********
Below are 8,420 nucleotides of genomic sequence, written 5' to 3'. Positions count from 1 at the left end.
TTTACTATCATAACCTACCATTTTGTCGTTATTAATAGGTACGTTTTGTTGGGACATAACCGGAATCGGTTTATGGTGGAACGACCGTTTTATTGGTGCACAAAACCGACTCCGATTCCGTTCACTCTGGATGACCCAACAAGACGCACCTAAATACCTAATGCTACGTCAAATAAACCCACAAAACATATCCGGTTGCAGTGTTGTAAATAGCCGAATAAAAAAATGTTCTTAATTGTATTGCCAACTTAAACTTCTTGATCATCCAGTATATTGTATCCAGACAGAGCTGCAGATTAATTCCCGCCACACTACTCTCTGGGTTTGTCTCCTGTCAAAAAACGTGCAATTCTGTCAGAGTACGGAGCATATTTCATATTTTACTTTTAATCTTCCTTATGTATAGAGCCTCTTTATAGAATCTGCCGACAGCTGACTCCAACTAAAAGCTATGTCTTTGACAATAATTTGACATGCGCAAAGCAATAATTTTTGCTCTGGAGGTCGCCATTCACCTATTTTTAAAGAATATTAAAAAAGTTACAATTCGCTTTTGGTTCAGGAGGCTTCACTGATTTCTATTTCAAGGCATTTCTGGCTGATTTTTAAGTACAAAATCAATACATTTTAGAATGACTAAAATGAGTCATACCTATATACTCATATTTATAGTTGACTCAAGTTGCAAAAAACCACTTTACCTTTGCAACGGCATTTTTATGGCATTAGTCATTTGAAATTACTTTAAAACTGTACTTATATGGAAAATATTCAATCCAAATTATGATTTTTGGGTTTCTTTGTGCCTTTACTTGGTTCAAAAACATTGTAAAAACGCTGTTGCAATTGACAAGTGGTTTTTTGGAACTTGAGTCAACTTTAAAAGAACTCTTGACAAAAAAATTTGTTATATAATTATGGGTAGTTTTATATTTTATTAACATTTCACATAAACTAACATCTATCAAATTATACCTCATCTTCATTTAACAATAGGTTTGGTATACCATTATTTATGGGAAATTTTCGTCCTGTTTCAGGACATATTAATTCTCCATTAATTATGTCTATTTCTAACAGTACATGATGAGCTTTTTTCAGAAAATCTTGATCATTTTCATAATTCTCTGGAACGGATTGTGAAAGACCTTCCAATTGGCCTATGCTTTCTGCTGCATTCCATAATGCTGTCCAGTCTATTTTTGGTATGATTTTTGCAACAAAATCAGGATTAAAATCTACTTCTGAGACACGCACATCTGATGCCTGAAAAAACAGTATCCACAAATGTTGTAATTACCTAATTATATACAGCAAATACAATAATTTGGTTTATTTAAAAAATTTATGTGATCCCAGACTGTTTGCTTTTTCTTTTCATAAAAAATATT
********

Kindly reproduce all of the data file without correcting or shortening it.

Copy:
Below are 8,420 nucleotides of genomic sequence, written 5' to 3'. Positions count from 1 at the left end.
TTTACTATCATAACCTACCATTTTGTCGTTATTAATAGGTACGTTTTGTTGGGACATAACCGGAATCGGTTTATGGTGGAACGACCGTTTTATTGGTGCACAAAACCGACTCCGATTCCGTTCACTCTGGATGACCCAACAAGACGCACCTAAATACCTAATGCTACGTCAAATAAACCCACAAAACATATCCGGTTGCAGTGTTGTAAATAGCCGAATAAAAAAATGTTCTTAATTGTATTGCCAACTTAAACTTCTTGATCATCCAGTATATTGTATCCAGACAGAGCTGCAGATTAATTCCCGCCACACTACTCTCTGGGTTTGTCTCCTGTCAAAAAACGTGCAATTCTGTCAGAGTACGGAGCATATTTCATATTTTACTTTTAATCTTCCTTATGTATAGAGCCTCTTTATAGAATCTGCCGACAGCTGACTCCAACTAAAAGCTATGTCTTTGACAATAATTTGACATGCGCAAAGCAATAATTTTTGCTCTGGAGGTCGCCATTCACCTATTTTTAAAGAATATTAAAAAAGTTACAATTCGCTTTTGGTTCAGGAGGCTTCACTGATTTCTATTTCAAGGCATTTCTGGCTGATTTTTAAGTACAAAATCAATACATTTTAGAATGACTAAAATGAGTCATACCTATATACTCATATTTATAGTTGACTCAAGTTGCAAAAAACCACTTTACCTTTGCAACGGCATTTTTATGGCATTAGTCATTTGAAATTACTTTAAAACTGTACTTATATGGAAAATATTCAATCCAAATTATGATTTTTGGGTTTCTTTGTGCCTTTACTTGGTTCAAAAACATTGTAAAAACGCTGTTGCAATTGACAAGTGGTTTTTTGGAACTTGAGTCAACTTTAAAAGAACTCTTGACAAAAAAATTTGTTATATAATTATGGGTAGTTTTATATTTTATTAACATTTCACATAAACTAACATCTATCAAATTATACCTCATCTTCATTTAACAATAGGTTTGGTATACCATTATTTATGGGAAATTTTCGTCCTGTTTCAGGACATATTAATTCTCCATTAATTATGTCTATTTCTAACAGTACATGATGAGCTTTTTTCAGAAAATCTTGATCATTTTCATAATTCTCTGGAACGGATTGTGAAAGACCTTCCAATTGGCCTATGCTTTCTGCTGCATTCCATAATGCTGTCCAGTCTATTTTTGGTATGATTTTTGCAACAAAATCAGGATTAAAATCTACTTCTGAGACACGCACATCTGATGCCTGAAAAAACAGTATCCACAAATGTTGTAATTACCTAATTATATACAGCAAATACAATAATTTGGTTTATTTAAAAAATTTATGTGATCCCAGACTGTTTGCTTTTTCTTTTCATAAAAAATATT